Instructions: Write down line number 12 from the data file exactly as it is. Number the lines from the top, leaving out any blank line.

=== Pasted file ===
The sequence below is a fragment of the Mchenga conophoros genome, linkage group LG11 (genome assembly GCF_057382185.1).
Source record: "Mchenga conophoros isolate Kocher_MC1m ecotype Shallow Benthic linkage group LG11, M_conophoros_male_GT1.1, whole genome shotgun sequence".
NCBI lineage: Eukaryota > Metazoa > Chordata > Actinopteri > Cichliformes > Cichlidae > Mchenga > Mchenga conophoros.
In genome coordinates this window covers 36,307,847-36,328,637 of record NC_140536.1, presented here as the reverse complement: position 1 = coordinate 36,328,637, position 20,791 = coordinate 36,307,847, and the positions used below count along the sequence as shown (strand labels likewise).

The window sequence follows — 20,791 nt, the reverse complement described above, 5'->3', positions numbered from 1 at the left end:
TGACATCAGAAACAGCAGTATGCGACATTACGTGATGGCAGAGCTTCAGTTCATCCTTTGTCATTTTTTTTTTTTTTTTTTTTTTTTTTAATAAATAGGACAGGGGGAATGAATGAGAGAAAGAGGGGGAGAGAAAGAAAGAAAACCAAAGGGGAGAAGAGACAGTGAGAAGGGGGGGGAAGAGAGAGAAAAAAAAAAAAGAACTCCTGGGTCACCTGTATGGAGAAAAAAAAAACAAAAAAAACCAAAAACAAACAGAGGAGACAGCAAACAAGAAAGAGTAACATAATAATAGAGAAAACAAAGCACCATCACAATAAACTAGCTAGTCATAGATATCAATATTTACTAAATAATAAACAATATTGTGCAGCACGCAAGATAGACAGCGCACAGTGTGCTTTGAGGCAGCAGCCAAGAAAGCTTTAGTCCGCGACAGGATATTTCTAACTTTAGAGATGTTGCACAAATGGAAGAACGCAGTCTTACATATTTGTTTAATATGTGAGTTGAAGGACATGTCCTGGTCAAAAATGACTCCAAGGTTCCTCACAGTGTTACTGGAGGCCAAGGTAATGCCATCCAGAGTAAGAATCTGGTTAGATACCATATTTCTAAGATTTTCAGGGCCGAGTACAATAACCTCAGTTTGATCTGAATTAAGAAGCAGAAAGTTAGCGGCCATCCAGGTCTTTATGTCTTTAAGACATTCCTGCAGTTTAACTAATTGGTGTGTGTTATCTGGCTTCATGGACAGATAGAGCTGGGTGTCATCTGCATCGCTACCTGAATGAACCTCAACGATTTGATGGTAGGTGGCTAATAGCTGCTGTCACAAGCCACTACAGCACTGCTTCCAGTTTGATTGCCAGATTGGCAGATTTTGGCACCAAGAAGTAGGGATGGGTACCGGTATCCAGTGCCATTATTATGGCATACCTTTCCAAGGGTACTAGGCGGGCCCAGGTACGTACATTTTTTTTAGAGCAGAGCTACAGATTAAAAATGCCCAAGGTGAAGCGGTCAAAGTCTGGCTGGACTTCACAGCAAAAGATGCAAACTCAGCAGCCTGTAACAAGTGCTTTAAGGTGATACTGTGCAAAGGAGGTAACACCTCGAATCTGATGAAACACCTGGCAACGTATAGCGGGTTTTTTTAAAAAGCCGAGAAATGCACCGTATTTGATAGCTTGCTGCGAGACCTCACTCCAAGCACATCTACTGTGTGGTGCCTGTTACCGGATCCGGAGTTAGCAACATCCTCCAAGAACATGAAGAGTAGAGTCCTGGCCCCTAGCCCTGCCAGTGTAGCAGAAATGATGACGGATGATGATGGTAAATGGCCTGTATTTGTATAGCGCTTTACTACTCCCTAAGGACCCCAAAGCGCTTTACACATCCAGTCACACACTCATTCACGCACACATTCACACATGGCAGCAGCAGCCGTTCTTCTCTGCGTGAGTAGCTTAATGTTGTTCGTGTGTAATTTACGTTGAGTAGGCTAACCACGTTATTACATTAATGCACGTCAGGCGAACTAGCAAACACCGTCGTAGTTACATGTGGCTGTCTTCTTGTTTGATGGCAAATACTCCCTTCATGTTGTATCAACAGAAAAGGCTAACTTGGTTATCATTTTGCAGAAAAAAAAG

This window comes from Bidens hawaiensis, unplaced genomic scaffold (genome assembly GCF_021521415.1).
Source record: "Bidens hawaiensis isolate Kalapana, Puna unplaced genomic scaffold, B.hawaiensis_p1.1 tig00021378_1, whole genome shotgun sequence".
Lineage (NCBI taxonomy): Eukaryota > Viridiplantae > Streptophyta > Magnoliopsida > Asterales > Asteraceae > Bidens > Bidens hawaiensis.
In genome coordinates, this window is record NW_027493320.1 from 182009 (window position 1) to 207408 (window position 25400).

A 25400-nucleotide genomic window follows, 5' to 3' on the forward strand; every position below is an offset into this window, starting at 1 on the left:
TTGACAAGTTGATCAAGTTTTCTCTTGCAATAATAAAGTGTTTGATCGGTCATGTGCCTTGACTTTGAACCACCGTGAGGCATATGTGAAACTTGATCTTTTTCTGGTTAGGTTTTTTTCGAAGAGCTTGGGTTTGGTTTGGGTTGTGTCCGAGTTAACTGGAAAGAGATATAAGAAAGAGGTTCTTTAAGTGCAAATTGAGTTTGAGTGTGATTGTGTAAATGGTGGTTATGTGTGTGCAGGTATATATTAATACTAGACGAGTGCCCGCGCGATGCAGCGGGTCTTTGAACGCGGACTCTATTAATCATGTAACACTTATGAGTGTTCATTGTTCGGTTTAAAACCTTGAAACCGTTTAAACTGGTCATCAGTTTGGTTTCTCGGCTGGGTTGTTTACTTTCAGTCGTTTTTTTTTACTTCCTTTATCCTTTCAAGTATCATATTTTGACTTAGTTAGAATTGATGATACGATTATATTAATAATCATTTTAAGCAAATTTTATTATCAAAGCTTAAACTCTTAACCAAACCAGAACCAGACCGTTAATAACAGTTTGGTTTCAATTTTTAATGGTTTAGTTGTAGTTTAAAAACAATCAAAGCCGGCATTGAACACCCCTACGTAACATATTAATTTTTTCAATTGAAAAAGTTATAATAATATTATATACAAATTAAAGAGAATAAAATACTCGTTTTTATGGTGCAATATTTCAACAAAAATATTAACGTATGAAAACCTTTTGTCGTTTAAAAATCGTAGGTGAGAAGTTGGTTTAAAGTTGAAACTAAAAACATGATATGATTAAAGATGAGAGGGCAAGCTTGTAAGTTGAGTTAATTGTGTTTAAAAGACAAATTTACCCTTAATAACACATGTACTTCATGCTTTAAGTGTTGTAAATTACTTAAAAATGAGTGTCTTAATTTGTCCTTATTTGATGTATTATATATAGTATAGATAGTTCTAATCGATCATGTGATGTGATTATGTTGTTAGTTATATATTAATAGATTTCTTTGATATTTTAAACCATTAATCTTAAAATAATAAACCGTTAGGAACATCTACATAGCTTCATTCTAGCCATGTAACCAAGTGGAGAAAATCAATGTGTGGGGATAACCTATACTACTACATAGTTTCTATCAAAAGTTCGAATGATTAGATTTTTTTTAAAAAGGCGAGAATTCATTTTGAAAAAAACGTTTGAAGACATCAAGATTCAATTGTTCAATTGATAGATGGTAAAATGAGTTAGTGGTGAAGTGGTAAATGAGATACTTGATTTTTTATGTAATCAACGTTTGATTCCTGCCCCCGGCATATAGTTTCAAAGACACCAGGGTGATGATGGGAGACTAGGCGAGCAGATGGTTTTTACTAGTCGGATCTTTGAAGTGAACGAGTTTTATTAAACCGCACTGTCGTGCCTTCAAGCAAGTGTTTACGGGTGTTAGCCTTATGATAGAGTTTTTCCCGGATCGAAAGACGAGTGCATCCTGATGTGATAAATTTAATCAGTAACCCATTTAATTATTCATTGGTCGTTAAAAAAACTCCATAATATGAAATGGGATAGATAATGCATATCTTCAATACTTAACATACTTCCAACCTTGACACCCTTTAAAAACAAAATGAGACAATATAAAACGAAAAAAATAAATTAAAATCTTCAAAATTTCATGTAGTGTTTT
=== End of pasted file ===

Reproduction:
TTGACAAGTTGATCAAGTTTTCTCTTGCAATAATAAAGTGTTTGATCGGTCATGTGCCTTGACTTTGAACCACCGTGAGGCATATGTGAAACTTGATCTTTTTCTGGTTAGGTTTTTTTCGAAGAGCTTGGGTTTGGTTTGGGTTGTGTCCGAGTTAACTGGAAAGAGATATAAGAAAGAGGTTCTTTAAGTGCAAATTGAGTTTGAGTGTGATTGTGTAAATGGTGGTTATGTGTGTGCAGGTATATATTAATACTAGACGAGTGCCCGCGCGATGCAGCGGGTCTTTGAACGCGGACTCTATTAATCATGTAACACTTATGAGTGTTCATTGTTCGGTTTAAAACCTTGAAACCGTTTAAACTGGTCATCAGTTTGGTTTCTCGGCTGGGTTGTTTACTTTCAGTCGTTTTTTTTTACTTCCTTTATCCTTTCAAGTATCATATTTTGACTTAGTTAGAATTGATGATACGATTATATTAATAATCATTTTAAGCAAATTTTATTATCAAAGCTTAAACTCTTAACCAAACCAGAACCAGACCGTTAATAACAGTTTGGTTTCAATTTTTAATGGTTTAGTTGTAGTTTAAAAACAATCAAAGCCGGCATTGAACACCCCTACGTAACATATTAATTTTTTCAATTGAAAAAGTTATAATAATATTATATACAAATTAAAGAGAATAAAATACTCGTTTTTATGGTGCAATATTTCAACAAAAATATTAACGTATGAAAACCTTTTGTCGTTTAAAAATCGTAGGTGAGAAGTTGGTTTAAAGTTGAAACTAAAAACATGATATGATTAAAGATGAGAGGGCAAGCTTGTAAGTTGAGTTAATTGTGTTTAAAAGACAAATTTACCCTTAATAACACATGTACTTCATGCTTTAAGTGTTGTAAATTACTTAAAAATGAGTGTCTTAATTTGTCCTTATTTGATGTATTATATATAGTATAGATAGTTCTAATCGATCATGTGATGTGATTATGTTGTTAGTTATATATTAATAGATTTCTTTGATATTTTAAACCATTAATCTTAAAATAATAAACCGTTAGGAACATCTACATAGCTTCATTCTAGCCATGTAACCAAGTGGAGAAAATCAATGTGTGGGGATAACCTATACTACTACATAGTTTCTATCAAAAGTTCGAATGATTAGATTTTTTTTAAAAAGGCGAGAATTCATTTTGAAAAAAACGTTTGAAGACATCAAGATTCAATTGTTCAATTGATAGATGGTAAAATGAGTTAGTGGTGAAGTGGTAAATGAGATACTTGATTTTTTATGTAATCAACGTTTGATTCCTGCCCCCGGCATATAGTTTCAAAGACACCAGGGTGATGATGGGAGACTAGGCGAGCAGATGGTTTTTACTAGTCGGATCTTTGAAGTGAACGAGTTTTATTAAACCGCACTGTCGTGCCTTCAAGCAAGTGTTTACGGGTGTTAGCCTTATGATAGAGTTTTTCCCGGATCGAAAGACGAGTGCATCCTGATGTGATAAATTTAATCAGTAACCCATTTAATTATTCATTGGTCGTTAAAAAAACTCCATAATATGAAATGGGATAGATAATGCATATCTTCAATACTTAACATACTTCCAACCTTGACACCCTTTAAAAACAAAATGAGACAATATAAAACGAAAAAAATAAATTAAAATCTTCAAAATTTCATGTAGTGTTTT